Learn more about your arthropods!
Arthropods – insects, spiders, and their relatives – are all around us. Many spend their entire lives in the wilds of nature, rarely seen by humans. Others, however, accidentally or intentionally inhabit our homes, taking up residence in our basements, kitchens, bathrooms, and even bedrooms. Their lives are rarely observed, but play out daily in the shadows, corners, and crevices of our homes. Interested in learning more about your home’s arthropods? Check out our photo gallery of the most common arthropods you may encounter in your home and learn more about your tiny house guests. (Photos by Matt Bertone)
According to urban legend, earwigs (Dermaptera) are horrifying parasites that can tunnel through your ear to lay eggs in your brain. FALSE! In truth, they are harmless, feeding on a wide variety of insects and plants. And female earwigs are known to provide attentive care to their offspring.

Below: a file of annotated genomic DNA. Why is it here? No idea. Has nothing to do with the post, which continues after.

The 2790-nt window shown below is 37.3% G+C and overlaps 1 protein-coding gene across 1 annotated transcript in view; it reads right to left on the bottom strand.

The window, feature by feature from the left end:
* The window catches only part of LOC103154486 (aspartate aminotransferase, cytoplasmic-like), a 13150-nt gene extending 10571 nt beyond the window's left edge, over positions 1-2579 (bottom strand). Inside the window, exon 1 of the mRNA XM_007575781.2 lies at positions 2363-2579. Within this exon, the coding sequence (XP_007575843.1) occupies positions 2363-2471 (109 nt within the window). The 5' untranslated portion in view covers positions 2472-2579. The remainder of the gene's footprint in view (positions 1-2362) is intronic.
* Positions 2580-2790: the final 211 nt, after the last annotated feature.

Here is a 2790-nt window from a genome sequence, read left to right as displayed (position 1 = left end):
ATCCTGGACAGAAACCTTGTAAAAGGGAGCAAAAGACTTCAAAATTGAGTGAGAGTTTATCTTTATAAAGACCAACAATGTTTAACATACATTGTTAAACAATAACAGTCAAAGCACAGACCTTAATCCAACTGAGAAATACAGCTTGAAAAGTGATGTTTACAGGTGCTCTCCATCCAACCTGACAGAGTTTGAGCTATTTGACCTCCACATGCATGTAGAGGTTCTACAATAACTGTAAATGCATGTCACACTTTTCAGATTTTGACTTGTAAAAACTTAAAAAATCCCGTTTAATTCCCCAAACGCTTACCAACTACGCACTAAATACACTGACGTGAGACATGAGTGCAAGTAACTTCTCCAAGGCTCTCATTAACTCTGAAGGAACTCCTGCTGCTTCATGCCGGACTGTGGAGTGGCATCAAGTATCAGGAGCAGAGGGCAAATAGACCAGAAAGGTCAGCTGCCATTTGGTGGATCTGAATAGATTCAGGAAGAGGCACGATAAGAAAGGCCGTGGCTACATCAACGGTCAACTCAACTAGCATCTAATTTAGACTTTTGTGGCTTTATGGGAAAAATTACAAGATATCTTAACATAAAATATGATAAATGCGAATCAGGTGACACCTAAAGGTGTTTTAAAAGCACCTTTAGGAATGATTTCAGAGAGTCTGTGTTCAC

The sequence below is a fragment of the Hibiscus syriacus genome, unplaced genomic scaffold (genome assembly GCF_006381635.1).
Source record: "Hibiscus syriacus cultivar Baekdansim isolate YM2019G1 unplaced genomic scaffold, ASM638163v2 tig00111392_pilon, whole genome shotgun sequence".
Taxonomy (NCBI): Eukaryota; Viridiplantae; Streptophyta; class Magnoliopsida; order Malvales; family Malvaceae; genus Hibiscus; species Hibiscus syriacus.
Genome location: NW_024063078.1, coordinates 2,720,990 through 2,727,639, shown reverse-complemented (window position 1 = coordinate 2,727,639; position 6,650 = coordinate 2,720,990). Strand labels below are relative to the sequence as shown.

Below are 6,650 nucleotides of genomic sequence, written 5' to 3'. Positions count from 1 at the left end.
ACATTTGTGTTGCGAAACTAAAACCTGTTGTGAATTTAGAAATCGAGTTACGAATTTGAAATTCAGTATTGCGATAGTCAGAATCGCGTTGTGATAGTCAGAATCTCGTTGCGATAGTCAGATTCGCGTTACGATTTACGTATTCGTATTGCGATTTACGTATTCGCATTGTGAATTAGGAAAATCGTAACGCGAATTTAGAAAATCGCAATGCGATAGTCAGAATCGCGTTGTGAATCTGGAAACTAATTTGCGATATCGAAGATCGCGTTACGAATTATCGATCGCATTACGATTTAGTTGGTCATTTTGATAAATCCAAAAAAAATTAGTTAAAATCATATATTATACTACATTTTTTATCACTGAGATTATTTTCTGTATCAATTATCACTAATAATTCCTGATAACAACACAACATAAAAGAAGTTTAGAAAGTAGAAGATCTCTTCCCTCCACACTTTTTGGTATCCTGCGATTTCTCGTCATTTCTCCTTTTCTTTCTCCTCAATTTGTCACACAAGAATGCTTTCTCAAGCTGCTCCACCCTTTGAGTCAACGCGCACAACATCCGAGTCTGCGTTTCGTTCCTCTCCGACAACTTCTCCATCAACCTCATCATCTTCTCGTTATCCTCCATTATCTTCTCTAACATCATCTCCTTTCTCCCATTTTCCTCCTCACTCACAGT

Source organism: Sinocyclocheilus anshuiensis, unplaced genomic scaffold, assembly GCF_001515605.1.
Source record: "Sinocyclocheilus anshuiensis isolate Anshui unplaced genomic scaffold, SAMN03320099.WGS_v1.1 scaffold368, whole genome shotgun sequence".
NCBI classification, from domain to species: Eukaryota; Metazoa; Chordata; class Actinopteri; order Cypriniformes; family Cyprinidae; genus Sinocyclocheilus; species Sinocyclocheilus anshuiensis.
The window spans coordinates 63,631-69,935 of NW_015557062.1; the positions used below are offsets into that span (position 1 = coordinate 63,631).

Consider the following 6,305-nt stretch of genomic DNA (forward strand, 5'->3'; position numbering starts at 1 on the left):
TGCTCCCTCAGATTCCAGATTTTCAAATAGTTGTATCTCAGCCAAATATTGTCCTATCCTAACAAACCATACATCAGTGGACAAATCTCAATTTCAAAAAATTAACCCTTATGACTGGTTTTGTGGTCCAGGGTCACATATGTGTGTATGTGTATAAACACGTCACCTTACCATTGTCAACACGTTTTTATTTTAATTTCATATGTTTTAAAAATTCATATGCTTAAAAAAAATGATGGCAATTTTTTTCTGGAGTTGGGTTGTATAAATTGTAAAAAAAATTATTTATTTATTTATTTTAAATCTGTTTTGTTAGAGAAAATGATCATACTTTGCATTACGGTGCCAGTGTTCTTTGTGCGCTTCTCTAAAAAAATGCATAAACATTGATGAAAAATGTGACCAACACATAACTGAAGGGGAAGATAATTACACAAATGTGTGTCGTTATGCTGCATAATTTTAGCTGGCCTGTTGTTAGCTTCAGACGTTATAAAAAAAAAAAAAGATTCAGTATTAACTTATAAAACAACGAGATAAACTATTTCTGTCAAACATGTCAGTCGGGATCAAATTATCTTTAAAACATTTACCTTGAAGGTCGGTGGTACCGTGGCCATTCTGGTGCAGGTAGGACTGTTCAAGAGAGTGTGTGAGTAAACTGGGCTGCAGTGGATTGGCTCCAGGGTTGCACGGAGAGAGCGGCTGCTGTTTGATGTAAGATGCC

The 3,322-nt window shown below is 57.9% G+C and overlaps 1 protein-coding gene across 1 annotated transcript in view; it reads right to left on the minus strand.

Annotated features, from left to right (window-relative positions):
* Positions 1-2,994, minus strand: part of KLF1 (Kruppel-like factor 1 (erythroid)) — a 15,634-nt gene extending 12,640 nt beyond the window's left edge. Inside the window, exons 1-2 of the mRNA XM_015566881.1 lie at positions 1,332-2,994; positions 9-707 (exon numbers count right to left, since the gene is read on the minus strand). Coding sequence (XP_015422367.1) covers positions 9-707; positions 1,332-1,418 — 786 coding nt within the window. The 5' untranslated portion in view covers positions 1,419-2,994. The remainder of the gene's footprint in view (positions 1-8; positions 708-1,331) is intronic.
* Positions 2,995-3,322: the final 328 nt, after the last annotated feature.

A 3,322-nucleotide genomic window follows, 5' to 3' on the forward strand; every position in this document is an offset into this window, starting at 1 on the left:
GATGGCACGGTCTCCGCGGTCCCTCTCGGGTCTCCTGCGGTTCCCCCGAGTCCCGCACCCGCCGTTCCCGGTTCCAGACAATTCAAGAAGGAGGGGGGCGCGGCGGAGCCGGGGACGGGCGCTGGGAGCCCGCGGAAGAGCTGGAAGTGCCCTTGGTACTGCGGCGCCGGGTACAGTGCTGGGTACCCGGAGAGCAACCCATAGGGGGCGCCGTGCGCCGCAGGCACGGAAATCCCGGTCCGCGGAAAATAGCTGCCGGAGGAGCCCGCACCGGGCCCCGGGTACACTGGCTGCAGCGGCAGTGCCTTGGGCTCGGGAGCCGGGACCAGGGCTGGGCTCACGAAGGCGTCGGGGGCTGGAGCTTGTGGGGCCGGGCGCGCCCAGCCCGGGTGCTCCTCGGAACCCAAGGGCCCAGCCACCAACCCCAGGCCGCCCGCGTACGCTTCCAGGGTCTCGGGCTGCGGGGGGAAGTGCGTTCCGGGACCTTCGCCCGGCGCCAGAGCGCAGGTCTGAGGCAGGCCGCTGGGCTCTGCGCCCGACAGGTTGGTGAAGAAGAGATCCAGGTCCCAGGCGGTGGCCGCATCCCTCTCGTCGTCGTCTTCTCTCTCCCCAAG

Tiny parasitic wasps (Hymenoptera) look for suitable hosts, mostly other arthropods, in which to lay their eggs; offspring develop by eating those unlucky hosts from the inside out. Sometimes the hosts live in our homes, drawing these wasps inside the home, too. (The wasp in the picture belongs to the Pteromalidae, one of several families of small parasitic wasps).
Common House Spiders
Common house spiders (Araneae: Theridiidae) can be found in homes all over the world, but most likely originated in the Americas. They are so tightly-linked to human settlements that they are rarely found out in nature. Like other cobweb spiders, they build an irregular web made of many entangled threads.